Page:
The in Bentonville, Arkansas, has announced that KYLE PETERSON will join the foundation as executive director in September. Peterson, a managing partner and board member of nonprofit consulting firm FSG, will be the third individual in foundation history to hold the position. "Kyle is an innovative, entrepreneurial, and idea-driven executive who will lead the foundation as we continue to focus on addressing important social issues through our philanthropy," said Carrie Walton Penner, chair of the foundation’s board of directors. "[He] shares the principles that have guided our work for nearly thirty years – a focus on individual empowerment and delivering long-lasting results. His fresh thinking and cross sector experience will lead the foundation as we further our scope and impact." Peterson will succeed BUDDY PHILPOT, who is stepping down after fifteen years as executive director to take a position with Walton Enterprises.
The has announced DEBRA JOY PEREZ as chief evaluation and learning officer, in which role she will work closely with the foundation's grantmaking teams to advance the organization’s work in science, environmental conservation, and patient care in the Bay Area. Most recently vice president of research, evaluation, and learning at the Annie E. Casey Foundation, where she led performance measurement, evaluation, research, data development, knowledge management and learning, Perez previously served as assistant vice president for research and evaluation at the Robert Wood Johnson Foundation.
, the nation's largest domestic hunger-relief organization, has named KIMBERLY (KIM) HAMILTON as its chief impact officer, In that role, Hamilton, who comes to the organization from the Bill & Melinda Gates Foundation, will lead programs in the areas of feeding and ending hunger, research, collective impact, and nutrition and also will be responsible for knowledge management. The organization also announced that KEITH D. MONDA, a former president and COO of Coach, Inc., has been elected to chair its board of directors, succeeding JAN PRUITT, president and CEO of the North Texas Food Bank, who has chaired the Feeding America board since 2014. Monda's term will run for a year but can be renewed.
The has announced SANDRA EDGERLEY as its new chair, effective June 30, and LINDA MASON as its new vice chair. Edgerley, a former consultant, manager, and director at Bain & Company, served for five years as chair of the Boys and Girls Clubs of Boston and has served on numerous other boards, including City’s Year’s and the board of the United Way of Massachusetts Bay, Horizons for Homeless Children, and Be The Change. A member of the TBF board since 2010, Edgerley will succeed current Chair MICHAEL KEATING, who is retiring after having served on the foundation's board since 2004. Mason, chair and co-founder of Bright Horizons, a worldwide provider of worksite childcare and early education, will succeed PAUL LA CAMERA, who is retiring from the TBF board after eleven years of service.
The in New York City has announced that KATHLEEN MURPHY has joined its board of directors. Named one of the 50 Most Powerful Women in American Business by Fortune and one the 25 Most Powerful Women in Finance by U.S. Banker, Murphy is president of personal investing at Fidelity Investments, where she also leads the company’s digital strategy.
The (LISC) has announced that its board has unanimously selected MAURICE JONES as its new president and CEO. Jones, who currently serves as Virginia’s secretary of commerce and trade, will replace MICHAEL RUBINGER, a community development pioneer, who is stepping down on September 6. Jones, only the fourth CEO in LISC”s 36-year history, previously served as deputy secretary for the U.S. Department of Housing and Urban Development (HUD) overseeing operations for the agency’s 8,900 staff, was commissioner of Virginia’s Department of Social Services and deputy chief of staff to former Virginia Gov. Mark Warner, and worked during the Clinton Administration on legal, policy and program issues at the Treasury Department, where he also helped manage a then-new initiative called the Community Development Financial Institutions (CDFI) fund.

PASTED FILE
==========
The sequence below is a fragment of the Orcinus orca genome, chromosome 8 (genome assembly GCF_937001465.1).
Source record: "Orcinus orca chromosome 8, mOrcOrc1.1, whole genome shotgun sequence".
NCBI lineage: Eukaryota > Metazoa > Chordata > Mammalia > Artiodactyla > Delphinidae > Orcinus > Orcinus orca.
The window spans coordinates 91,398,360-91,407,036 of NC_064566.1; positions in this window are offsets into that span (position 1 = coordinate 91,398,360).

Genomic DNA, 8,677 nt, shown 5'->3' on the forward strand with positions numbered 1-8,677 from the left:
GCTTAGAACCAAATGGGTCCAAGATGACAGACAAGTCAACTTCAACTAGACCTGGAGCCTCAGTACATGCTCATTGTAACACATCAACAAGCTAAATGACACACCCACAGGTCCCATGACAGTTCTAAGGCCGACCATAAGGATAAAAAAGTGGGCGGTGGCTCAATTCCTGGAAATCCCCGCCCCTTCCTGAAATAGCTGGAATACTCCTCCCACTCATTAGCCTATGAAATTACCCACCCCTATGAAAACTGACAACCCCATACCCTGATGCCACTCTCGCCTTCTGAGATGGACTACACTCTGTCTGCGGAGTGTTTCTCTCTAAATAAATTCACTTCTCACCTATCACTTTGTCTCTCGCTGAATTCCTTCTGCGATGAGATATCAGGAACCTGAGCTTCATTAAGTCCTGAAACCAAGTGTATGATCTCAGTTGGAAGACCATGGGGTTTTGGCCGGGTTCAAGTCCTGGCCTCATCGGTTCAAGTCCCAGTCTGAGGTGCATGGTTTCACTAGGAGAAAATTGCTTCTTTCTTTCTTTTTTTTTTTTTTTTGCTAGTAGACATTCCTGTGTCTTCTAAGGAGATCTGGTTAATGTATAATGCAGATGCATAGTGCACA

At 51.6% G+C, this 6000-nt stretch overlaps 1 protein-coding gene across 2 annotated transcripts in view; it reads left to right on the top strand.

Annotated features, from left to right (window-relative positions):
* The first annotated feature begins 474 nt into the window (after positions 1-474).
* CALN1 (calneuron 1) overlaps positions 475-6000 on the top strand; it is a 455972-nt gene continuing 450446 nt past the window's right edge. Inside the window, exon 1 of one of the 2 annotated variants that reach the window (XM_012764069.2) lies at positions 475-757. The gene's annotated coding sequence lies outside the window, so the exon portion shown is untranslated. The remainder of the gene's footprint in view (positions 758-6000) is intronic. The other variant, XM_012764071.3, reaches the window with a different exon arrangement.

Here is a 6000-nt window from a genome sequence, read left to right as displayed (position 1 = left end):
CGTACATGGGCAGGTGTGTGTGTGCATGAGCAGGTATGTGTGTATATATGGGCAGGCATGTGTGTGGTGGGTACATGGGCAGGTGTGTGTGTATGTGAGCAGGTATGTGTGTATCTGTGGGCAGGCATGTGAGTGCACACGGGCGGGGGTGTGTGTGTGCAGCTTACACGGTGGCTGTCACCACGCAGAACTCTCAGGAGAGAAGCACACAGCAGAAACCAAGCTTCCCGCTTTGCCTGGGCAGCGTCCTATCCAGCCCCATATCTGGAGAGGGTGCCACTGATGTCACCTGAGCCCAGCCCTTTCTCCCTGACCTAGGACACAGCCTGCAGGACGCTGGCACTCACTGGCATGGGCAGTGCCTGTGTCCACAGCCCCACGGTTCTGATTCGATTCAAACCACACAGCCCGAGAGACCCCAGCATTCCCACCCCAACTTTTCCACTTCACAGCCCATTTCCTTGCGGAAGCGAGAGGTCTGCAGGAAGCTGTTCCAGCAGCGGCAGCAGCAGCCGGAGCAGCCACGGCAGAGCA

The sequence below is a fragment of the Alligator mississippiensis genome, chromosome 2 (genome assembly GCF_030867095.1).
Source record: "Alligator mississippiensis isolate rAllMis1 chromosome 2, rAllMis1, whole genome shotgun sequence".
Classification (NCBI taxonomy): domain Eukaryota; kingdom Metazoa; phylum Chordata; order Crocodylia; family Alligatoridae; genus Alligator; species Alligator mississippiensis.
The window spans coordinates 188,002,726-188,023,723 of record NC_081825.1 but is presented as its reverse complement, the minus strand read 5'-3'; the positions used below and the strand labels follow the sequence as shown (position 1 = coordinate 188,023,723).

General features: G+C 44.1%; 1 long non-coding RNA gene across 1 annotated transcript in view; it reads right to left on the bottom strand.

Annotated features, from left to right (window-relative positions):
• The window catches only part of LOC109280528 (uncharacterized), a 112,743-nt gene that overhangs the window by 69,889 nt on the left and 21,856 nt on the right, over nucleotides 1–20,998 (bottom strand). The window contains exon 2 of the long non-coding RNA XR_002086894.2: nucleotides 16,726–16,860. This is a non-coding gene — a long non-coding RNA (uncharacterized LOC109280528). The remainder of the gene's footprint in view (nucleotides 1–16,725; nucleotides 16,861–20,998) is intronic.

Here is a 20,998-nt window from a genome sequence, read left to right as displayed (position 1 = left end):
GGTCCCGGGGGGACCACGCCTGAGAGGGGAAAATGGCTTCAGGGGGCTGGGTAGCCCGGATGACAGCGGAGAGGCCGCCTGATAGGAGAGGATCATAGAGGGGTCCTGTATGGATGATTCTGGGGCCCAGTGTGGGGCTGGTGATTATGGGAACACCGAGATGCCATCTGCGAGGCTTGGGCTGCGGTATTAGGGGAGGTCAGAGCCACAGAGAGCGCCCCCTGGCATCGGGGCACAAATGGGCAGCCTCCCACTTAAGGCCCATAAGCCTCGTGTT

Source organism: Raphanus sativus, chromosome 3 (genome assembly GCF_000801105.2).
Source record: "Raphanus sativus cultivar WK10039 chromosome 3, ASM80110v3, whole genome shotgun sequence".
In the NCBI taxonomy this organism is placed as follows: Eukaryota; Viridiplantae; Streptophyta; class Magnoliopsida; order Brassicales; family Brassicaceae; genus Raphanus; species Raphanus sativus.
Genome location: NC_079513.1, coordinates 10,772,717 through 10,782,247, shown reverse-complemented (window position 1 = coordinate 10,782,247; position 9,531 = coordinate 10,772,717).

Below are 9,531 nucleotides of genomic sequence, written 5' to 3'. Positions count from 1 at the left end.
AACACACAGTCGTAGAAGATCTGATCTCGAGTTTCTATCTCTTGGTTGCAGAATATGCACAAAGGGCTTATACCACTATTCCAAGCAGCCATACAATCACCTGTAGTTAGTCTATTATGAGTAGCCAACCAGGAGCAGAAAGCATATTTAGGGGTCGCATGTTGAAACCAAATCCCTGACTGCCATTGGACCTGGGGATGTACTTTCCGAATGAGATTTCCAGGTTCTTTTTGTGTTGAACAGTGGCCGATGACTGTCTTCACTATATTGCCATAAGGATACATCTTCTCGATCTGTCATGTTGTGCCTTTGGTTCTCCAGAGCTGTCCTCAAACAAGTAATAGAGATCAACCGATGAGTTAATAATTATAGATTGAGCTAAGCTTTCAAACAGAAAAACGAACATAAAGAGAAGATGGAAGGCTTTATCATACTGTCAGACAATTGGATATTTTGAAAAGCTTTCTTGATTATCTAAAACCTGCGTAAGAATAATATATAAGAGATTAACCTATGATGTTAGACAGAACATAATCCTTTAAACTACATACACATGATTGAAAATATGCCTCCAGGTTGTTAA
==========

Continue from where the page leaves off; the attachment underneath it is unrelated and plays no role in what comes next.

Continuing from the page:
The has announced the appointment of MICHAEL S. LINNINGTON as chief executive officer. Linnington, a 35-year veteran of the military whose career includes three tours in combat operations and command positions in assignments around the world, is joining WWP from the Defense POW/MIA Accounting Agency (DPAA), where he was appointed director by Secretary of Defense Ash Carter in 2015.
In other news, PND notes the passing of philanthropist MARJORIE FISHER at the age of 92. Fisher was married for fifty-two years to Michigan industrialist Max M. Fisher and became founding chair of the following her husband's death in 2005. During her six-year tenure as chair, the foundation committed more than $70 million in grants to nonprofits working in the areas of Jewish issues; health/HIV/AIDS; education; arts and culture; and strengthening youth and families. Fisher also privately funded many efforts through her private foundation, the Marjorie S. Fisher Fund at the Community Foundation for Southeast Michigan, including Grow Detroit's Young Talent, a public-private effort to provide summer jobs programs for Detroit-area youth; the 2014 RiseDetroit Challenge on crowdfunding website CrowdRise; and the Women's Caring Program. "Mother always said all giving starts with your heart, and then you use your head," her son, Phillip Fisher, told Crain's Detroit. "So bright and brilliant was that statement, because philanthropy is all about the heart. And she had the biggest heart of anyone I ever knew."